St. Alphonsus Liguori makes a very interesting point in “The Incarnation, Birth, and Infancy of Our Lord Jesus Christ” - that the very essense of the relationship God desires to have with us is revealed in the means by which Jesus is presented to us. How did He come, exactly? As a baby. I want you to think about this for a second - what human being with an intact heart can help but to fall in love with a baby? There is not a person alive which does not melt when greeted with a baby’s smile, and return one in kind. And what is our first instinct when we see them? To hold them, to embrace them. So, then, it is telling that Jesus did not choose to come to us already incarnate as a grown man, in regal clothes, with a golden crown… but as a helpless baby that we cannot resist loving. And for those of you who are parents (for those who are not, you have only to ask those who are) - is there any worse feeling that of disappointing one of these little ones? This is the relationship with Jesus Christ to which we are called; St. Josemaria Escriva put it best - that we must fall madly in love with Him if we are to know Him.
This unfathomable humility of our Lord Jesus Christ is proven to us, I believe, in no place any more strongly than in the Eucharist. Father says the words of consecration, and ordinary bread and wine are literally and truly transformed right before our eyes, and Jesus appears on the altar under this humble disguise. But why the disguise? Why the mystery of the Eucharist? Every single time, without fail, when God, or a heavenly messenger appears on His behalf, among the very first things said is what? Be not afraid. Why? Why did Adam and Eve hide from God? Because a consequence of original sin, is that when we are granted the Beatific Vision - when we see God, we cannot help but instantly recall every single occasion on which we have hurt Him by our sins, and our heart breaks. Even the Virgin Mother, shielded from the stain of original sin by the Immaculate Conception, when she beheld the angel of the Lord in the Gospel of Luke - what must he say? “Do not be afraid: thou has found favor in the sight of God”. Though sinless, she still in her humility knew how small she was before the Lord, and required encouragement. How much more encouragement do we need, who are not immaculately conceived? Be not afraid, he says, to draw near. What an amazing gift, this love, this relationship to which we are called! The only fear we ought feel, then, is that we may harm or even to lose this relationship by our sin. Jesus does not want to rule your kingdom, your town, or your village. Jesus wants reign of your heart, and so He is content to come to us as a helpless baby so that we may draw near and to fall in love, and then turn us into living tabernacles by our reception of Him under the humble disguise of bread and wine that He may live in us and in so doing to instill graces and mend our brokenness so that He may be made known to others by His living in us.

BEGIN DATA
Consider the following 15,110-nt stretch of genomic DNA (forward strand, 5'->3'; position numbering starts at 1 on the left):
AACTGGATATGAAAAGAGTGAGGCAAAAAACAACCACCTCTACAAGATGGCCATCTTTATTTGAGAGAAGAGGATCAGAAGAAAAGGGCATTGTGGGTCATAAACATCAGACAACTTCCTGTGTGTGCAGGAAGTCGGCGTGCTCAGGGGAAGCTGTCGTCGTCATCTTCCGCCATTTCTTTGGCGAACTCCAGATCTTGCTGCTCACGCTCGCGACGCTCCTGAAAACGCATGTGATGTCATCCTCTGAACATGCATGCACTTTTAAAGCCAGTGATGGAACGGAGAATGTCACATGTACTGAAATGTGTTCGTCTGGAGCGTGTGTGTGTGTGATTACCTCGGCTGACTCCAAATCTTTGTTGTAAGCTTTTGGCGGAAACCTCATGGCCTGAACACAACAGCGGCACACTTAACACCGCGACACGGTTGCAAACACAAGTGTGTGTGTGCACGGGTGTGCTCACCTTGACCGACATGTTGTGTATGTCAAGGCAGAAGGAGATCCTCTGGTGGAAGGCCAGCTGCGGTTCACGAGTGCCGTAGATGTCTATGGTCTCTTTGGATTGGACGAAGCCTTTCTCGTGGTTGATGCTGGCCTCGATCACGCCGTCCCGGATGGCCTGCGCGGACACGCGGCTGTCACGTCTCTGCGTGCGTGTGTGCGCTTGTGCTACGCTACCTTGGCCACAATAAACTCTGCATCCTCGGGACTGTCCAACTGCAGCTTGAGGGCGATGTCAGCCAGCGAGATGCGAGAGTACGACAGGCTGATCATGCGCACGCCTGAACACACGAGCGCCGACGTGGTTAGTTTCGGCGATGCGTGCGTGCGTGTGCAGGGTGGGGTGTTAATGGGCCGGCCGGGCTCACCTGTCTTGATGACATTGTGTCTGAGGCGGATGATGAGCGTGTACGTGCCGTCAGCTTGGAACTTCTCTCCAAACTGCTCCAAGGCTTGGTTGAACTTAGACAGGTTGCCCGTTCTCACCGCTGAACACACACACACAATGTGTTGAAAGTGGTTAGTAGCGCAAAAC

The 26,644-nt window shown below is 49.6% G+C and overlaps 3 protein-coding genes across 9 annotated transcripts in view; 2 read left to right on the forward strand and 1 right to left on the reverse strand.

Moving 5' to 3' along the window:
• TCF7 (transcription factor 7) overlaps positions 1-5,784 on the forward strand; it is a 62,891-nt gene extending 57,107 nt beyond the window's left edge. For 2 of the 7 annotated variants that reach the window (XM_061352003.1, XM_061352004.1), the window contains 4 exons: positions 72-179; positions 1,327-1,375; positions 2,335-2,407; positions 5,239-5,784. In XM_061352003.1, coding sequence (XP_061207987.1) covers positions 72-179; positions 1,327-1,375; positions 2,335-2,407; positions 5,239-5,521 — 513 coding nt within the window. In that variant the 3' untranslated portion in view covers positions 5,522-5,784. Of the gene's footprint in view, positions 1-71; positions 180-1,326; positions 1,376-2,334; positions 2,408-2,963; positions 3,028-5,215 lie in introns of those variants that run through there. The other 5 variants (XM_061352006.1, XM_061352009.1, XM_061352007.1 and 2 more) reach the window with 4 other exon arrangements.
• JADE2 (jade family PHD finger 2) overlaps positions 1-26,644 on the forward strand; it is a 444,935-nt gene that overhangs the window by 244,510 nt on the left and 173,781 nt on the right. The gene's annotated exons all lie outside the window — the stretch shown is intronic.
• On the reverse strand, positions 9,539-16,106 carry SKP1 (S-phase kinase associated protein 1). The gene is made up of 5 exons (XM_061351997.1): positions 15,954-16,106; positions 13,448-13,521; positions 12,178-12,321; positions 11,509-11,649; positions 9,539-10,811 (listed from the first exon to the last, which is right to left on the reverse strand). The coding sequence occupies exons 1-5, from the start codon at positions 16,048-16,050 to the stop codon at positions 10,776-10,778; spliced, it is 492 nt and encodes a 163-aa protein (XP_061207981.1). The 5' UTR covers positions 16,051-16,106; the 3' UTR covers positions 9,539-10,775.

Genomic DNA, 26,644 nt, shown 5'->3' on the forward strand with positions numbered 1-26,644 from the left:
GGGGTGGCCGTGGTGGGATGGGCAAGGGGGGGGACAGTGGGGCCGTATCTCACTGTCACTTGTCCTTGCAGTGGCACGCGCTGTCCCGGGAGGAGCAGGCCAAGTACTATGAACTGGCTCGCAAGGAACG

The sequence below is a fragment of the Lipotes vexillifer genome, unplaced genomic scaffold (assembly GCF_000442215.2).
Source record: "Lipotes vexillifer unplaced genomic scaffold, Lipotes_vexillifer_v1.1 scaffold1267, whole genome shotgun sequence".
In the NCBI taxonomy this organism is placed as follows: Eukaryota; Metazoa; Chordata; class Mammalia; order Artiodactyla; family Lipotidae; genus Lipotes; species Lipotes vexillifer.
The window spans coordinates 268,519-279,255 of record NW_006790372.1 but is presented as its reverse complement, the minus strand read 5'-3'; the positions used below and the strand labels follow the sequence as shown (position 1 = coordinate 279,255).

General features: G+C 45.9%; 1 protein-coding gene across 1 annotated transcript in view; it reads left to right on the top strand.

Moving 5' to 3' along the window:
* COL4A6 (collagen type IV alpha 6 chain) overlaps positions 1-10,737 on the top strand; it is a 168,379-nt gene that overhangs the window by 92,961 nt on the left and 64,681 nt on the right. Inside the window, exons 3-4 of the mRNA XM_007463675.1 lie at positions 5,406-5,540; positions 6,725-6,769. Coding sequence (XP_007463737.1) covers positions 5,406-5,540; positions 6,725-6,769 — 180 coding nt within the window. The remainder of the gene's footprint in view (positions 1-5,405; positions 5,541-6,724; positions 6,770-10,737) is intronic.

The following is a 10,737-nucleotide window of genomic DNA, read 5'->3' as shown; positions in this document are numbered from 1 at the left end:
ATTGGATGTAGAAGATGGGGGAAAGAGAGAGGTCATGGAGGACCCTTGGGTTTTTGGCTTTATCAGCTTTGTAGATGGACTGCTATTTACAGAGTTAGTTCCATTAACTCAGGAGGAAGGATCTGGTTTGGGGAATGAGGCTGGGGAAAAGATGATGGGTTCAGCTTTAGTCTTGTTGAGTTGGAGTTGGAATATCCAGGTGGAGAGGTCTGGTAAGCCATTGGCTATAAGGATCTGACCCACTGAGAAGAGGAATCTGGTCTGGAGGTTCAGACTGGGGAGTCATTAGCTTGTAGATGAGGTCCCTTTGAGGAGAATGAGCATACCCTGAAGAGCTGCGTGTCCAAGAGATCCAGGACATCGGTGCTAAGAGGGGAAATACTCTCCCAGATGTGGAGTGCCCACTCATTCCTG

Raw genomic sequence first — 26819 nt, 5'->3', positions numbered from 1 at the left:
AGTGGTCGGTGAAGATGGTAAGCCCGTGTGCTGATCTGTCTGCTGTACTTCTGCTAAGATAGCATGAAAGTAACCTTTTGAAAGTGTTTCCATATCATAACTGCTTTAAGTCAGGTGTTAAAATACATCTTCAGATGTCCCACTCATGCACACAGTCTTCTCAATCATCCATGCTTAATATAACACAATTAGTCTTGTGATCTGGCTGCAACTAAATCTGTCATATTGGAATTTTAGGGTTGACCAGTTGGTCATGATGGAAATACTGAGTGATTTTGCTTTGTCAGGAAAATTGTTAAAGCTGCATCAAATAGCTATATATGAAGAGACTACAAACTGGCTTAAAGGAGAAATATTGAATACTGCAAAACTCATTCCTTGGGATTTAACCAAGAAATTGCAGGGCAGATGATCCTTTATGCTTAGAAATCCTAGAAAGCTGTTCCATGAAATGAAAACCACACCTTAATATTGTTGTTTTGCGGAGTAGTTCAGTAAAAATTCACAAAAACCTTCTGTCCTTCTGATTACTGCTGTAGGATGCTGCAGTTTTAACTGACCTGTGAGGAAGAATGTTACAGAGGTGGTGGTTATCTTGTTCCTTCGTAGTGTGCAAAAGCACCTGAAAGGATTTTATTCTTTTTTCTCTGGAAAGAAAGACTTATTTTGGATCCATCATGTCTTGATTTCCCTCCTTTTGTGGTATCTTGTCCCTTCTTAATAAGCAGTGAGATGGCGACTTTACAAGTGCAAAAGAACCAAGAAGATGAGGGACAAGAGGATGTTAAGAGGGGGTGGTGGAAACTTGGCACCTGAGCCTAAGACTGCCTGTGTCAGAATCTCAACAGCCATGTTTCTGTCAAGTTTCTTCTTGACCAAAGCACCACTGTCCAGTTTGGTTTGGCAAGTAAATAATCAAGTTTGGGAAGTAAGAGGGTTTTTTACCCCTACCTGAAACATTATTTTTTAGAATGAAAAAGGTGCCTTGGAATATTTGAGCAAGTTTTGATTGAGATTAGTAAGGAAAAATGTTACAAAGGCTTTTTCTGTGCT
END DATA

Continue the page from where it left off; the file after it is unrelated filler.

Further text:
Make frequent confessions. Visit Him often. Make fervent and worthy communions. Join I and St. Josemaria Escriva in praying that we all may fall more madly in love with Him with every breath we take.
God bless you. Please pray for me.